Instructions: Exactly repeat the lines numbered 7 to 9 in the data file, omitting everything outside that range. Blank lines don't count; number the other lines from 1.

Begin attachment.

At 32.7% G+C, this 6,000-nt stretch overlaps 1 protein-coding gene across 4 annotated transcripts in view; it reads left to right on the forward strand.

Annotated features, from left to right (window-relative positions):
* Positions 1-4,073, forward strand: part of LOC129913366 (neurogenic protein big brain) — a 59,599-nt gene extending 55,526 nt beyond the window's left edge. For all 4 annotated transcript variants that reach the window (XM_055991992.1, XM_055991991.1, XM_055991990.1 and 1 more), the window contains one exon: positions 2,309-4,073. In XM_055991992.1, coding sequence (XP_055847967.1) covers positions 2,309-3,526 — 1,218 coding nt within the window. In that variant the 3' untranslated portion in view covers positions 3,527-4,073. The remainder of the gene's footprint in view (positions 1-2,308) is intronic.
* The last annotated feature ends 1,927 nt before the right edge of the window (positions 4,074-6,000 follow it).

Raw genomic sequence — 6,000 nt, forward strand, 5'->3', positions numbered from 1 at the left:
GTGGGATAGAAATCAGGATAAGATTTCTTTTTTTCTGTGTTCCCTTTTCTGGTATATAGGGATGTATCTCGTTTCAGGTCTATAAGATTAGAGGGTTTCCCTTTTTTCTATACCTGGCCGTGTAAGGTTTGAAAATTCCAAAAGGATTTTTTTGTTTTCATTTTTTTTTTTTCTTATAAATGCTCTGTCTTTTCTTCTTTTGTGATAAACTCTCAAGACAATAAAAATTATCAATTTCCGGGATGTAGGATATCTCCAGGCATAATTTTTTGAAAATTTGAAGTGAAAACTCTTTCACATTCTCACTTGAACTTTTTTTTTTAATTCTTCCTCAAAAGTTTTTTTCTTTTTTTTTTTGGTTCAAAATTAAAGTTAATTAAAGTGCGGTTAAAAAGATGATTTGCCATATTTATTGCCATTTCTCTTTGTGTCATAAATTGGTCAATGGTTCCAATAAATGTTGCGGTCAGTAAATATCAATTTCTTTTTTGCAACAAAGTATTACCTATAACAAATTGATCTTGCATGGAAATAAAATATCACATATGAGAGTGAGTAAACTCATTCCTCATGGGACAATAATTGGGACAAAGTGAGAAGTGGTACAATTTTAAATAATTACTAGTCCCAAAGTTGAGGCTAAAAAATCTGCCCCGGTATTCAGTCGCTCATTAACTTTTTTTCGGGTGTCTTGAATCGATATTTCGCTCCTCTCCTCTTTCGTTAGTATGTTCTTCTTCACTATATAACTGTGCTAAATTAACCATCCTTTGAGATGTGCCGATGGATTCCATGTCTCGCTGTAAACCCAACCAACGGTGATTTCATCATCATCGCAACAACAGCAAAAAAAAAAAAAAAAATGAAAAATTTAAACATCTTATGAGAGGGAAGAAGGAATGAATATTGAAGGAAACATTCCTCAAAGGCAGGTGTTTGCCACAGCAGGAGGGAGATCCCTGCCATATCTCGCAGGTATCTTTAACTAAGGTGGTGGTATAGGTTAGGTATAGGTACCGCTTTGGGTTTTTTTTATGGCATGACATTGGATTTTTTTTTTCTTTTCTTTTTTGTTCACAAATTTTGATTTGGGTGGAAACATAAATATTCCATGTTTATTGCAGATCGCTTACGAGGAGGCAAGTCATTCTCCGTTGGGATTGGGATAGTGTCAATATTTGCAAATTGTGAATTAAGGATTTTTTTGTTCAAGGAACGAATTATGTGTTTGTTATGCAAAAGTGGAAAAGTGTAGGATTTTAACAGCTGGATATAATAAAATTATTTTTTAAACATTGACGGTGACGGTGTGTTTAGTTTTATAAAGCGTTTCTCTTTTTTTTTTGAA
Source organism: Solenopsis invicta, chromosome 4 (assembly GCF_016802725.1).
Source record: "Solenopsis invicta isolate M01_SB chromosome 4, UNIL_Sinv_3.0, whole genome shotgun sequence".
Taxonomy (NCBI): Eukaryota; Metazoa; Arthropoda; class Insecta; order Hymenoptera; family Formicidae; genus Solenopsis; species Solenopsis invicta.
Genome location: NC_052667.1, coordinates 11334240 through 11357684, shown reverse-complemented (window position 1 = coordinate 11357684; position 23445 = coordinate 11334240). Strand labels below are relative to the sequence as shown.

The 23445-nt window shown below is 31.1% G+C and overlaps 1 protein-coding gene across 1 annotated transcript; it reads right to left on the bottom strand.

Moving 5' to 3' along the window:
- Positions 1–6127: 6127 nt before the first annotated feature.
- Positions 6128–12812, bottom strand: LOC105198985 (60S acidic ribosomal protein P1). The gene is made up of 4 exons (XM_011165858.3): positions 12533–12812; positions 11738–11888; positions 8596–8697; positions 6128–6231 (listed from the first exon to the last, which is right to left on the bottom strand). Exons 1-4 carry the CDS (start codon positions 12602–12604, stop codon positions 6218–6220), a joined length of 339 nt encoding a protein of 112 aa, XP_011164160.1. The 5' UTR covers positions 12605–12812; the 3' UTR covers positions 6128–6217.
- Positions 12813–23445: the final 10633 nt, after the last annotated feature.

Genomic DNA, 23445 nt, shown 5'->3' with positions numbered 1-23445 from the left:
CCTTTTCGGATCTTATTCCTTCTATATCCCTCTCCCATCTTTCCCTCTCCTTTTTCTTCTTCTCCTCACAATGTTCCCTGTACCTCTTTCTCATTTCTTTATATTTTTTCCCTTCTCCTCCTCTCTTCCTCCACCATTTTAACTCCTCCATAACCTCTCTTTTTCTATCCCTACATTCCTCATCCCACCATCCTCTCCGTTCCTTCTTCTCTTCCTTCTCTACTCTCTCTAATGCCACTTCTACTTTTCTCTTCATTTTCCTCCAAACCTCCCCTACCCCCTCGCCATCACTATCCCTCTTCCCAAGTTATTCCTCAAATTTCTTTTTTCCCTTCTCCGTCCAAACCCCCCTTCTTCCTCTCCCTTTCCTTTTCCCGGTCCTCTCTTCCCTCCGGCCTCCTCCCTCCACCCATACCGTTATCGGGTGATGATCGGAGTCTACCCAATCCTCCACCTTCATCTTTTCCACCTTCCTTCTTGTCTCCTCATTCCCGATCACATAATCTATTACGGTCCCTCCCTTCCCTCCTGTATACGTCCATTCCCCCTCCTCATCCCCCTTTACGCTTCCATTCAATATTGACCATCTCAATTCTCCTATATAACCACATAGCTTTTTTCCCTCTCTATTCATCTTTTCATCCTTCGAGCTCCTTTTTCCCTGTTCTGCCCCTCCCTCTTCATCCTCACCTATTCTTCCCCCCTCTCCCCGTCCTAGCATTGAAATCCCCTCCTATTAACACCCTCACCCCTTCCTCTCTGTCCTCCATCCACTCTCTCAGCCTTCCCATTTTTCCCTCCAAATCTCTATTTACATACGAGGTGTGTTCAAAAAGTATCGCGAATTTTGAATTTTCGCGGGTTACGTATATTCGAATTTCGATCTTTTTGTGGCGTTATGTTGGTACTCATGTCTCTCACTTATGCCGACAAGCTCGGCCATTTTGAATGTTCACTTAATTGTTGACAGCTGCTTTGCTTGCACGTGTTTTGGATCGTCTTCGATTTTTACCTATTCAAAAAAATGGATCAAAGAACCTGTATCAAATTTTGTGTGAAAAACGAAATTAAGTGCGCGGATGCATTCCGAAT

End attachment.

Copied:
Source organism: Solenopsis invicta, chromosome 4 (assembly GCF_016802725.1).
Source record: "Solenopsis invicta isolate M01_SB chromosome 4, UNIL_Sinv_3.0, whole genome shotgun sequence".
Taxonomy (NCBI): Eukaryota; Metazoa; Arthropoda; class Insecta; order Hymenoptera; family Formicidae; genus Solenopsis; species Solenopsis invicta.